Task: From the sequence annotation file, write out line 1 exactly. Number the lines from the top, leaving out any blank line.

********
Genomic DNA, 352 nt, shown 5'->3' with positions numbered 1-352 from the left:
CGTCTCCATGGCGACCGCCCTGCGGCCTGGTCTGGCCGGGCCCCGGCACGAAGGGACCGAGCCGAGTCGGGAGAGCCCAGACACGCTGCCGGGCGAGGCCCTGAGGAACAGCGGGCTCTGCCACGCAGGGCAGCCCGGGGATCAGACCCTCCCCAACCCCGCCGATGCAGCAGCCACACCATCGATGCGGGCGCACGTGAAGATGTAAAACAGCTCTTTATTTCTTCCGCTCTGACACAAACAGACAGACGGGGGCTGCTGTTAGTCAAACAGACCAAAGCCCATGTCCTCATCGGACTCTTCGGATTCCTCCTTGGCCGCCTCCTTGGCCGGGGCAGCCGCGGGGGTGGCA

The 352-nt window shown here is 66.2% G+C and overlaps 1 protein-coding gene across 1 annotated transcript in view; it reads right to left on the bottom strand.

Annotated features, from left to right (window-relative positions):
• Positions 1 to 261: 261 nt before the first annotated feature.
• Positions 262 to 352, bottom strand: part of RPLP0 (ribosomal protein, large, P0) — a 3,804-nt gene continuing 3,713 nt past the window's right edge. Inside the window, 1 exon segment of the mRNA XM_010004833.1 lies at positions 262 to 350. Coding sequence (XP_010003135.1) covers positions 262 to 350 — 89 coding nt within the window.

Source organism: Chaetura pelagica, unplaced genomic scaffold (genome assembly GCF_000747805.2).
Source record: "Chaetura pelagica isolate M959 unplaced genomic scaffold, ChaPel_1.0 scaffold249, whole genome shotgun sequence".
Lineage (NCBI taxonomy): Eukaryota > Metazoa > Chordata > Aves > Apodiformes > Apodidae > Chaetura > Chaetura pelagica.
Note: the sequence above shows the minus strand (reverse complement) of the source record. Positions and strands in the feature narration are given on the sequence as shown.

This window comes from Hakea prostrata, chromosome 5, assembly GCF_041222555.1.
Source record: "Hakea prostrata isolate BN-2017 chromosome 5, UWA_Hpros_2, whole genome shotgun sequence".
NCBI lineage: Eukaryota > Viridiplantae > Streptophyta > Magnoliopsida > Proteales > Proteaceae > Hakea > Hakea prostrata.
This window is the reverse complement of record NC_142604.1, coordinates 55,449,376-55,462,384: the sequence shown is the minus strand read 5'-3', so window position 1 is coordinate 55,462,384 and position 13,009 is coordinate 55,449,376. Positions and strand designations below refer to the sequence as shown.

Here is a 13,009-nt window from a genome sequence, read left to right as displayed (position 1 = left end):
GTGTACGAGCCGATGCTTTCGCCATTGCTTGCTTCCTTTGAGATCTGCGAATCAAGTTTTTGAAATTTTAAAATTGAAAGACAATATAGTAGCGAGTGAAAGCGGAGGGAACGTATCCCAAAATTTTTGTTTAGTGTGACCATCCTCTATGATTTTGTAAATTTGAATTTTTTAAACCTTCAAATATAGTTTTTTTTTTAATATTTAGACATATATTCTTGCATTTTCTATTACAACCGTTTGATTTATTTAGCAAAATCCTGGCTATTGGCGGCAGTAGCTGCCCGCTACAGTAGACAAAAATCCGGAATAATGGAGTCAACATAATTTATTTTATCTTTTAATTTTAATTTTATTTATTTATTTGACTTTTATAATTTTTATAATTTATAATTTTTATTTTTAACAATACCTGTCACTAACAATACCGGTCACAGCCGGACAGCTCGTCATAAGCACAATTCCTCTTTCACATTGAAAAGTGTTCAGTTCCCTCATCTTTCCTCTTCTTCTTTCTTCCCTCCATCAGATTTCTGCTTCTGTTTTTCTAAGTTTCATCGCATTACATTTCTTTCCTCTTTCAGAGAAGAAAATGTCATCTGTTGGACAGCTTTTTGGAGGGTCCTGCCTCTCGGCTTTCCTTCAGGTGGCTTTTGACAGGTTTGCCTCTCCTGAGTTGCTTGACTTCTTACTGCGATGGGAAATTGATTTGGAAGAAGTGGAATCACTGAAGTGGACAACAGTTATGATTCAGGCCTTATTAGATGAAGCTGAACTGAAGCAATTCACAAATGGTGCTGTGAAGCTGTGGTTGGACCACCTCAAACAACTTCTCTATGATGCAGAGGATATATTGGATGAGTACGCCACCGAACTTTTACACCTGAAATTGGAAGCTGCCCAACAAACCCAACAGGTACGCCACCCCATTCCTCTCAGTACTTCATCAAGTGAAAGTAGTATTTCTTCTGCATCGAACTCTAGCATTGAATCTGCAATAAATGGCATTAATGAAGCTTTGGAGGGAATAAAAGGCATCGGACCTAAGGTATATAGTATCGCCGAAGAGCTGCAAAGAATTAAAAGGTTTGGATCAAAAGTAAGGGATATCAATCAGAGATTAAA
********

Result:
Genomic DNA, 352 nt, shown 5'->3' with positions numbered 1-352 from the left: